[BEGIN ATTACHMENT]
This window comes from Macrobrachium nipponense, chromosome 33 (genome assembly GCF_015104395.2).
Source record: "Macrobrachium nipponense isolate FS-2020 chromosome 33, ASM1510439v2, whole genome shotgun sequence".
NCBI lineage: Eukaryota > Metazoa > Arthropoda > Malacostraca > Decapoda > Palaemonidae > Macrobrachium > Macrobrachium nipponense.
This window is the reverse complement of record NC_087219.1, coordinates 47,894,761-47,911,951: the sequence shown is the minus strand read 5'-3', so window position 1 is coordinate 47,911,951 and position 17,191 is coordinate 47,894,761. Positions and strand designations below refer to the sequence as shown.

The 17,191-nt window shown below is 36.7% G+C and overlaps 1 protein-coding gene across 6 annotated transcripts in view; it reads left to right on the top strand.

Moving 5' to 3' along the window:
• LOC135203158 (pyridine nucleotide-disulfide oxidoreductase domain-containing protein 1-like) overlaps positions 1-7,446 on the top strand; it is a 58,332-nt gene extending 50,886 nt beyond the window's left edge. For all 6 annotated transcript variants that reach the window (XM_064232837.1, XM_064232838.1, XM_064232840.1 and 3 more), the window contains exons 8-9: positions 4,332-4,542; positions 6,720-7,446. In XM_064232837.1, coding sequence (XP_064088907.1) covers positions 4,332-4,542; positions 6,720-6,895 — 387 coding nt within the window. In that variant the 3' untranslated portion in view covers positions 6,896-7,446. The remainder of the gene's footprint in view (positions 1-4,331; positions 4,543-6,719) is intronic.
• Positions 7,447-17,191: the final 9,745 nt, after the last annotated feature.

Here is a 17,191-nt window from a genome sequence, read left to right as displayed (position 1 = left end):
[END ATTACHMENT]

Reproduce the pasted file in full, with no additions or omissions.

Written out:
This window comes from Macrobrachium nipponense, chromosome 33 (genome assembly GCF_015104395.2).
Source record: "Macrobrachium nipponense isolate FS-2020 chromosome 33, ASM1510439v2, whole genome shotgun sequence".
NCBI lineage: Eukaryota > Metazoa > Arthropoda > Malacostraca > Decapoda > Palaemonidae > Macrobrachium > Macrobrachium nipponense.
This window is the reverse complement of record NC_087219.1, coordinates 47,894,761-47,911,951: the sequence shown is the minus strand read 5'-3', so window position 1 is coordinate 47,911,951 and position 17,191 is coordinate 47,894,761. Positions and strand designations below refer to the sequence as shown.

The 17,191-nt window shown below is 36.7% G+C and overlaps 1 protein-coding gene across 6 annotated transcripts in view; it reads left to right on the top strand.

Moving 5' to 3' along the window:
• LOC135203158 (pyridine nucleotide-disulfide oxidoreductase domain-containing protein 1-like) overlaps positions 1-7,446 on the top strand; it is a 58,332-nt gene extending 50,886 nt beyond the window's left edge. For all 6 annotated transcript variants that reach the window (XM_064232837.1, XM_064232838.1, XM_064232840.1 and 3 more), the window contains exons 8-9: positions 4,332-4,542; positions 6,720-7,446. In XM_064232837.1, coding sequence (XP_064088907.1) covers positions 4,332-4,542; positions 6,720-6,895 — 387 coding nt within the window. In that variant the 3' untranslated portion in view covers positions 6,896-7,446. The remainder of the gene's footprint in view (positions 1-4,331; positions 4,543-6,719) is intronic.
• Positions 7,447-17,191: the final 9,745 nt, after the last annotated feature.

Here is a 17,191-nt window from a genome sequence, read left to right as displayed (position 1 = left end):